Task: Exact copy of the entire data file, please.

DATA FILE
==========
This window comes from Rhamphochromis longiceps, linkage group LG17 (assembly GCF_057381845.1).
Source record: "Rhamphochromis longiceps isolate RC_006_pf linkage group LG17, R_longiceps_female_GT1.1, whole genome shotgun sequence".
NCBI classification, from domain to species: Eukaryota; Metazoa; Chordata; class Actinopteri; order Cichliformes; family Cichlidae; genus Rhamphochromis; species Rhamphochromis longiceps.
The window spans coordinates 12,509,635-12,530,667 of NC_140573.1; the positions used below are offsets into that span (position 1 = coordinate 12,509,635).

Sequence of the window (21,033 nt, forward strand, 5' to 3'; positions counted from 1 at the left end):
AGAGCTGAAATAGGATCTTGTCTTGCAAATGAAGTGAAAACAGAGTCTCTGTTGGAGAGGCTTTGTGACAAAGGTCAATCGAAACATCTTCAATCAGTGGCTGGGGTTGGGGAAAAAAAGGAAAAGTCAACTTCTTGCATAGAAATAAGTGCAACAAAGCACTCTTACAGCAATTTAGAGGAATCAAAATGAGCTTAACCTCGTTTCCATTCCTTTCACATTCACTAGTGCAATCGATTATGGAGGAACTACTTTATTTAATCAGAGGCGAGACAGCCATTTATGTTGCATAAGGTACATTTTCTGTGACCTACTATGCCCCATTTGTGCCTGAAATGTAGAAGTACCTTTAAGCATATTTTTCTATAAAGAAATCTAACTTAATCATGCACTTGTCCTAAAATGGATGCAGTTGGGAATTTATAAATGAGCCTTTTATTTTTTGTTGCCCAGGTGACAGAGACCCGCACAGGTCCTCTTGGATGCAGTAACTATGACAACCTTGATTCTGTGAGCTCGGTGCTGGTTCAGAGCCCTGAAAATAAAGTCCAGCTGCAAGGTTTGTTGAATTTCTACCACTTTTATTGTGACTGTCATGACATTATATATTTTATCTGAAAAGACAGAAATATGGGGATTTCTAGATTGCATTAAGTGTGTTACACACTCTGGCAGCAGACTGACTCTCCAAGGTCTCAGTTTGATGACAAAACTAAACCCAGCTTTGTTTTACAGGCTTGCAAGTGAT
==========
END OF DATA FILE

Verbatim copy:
This window comes from Rhamphochromis longiceps, linkage group LG17 (assembly GCF_057381845.1).
Source record: "Rhamphochromis longiceps isolate RC_006_pf linkage group LG17, R_longiceps_female_GT1.1, whole genome shotgun sequence".
NCBI classification, from domain to species: Eukaryota; Metazoa; Chordata; class Actinopteri; order Cichliformes; family Cichlidae; genus Rhamphochromis; species Rhamphochromis longiceps.
The window spans coordinates 12,509,635-12,530,667 of NC_140573.1; the positions used below are offsets into that span (position 1 = coordinate 12,509,635).

Sequence of the window (21,033 nt, forward strand, 5' to 3'; positions counted from 1 at the left end):
AGAGCTGAAATAGGATCTTGTCTTGCAAATGAAGTGAAAACAGAGTCTCTGTTGGAGAGGCTTTGTGACAAAGGTCAATCGAAACATCTTCAATCAGTGGCTGGGGTTGGGGAAAAAAAGGAAAAGTCAACTTCTTGCATAGAAATAAGTGCAACAAAGCACTCTTACAGCAATTTAGAGGAATCAAAATGAGCTTAACCTCGTTTCCATTCCTTTCACATTCACTAGTGCAATCGATTATGGAGGAACTACTTTATTTAATCAGAGGCGAGACAGCCATTTATGTTGCATAAGGTACATTTTCTGTGACCTACTATGCCCCATTTGTGCCTGAAATGTAGAAGTACCTTTAAGCATATTTTTCTATAAAGAAATCTAACTTAATCATGCACTTGTCCTAAAATGGATGCAGTTGGGAATTTATAAATGAGCCTTTTATTTTTTGTTGCCCAGGTGACAGAGACCCGCACAGGTCCTCTTGGATGCAGTAACTATGACAACCTTGATTCTGTGAGCTCGGTGCTGGTTCAGAGCCCTGAAAATAAAGTCCAGCTGCAAGGTTTGTTGAATTTCTACCACTTTTATTGTGACTGTCATGACATTATATATTTTATCTGAAAAGACAGAAATATGGGGATTTCTAGATTGCATTAAGTGTGTTACACACTCTGGCAGCAGACTGACTCTCCAAGGTCTCAGTTTGATGACAAAACTAAACCCAGCTTTGTTTTACAGGCTTGCAAGTGAT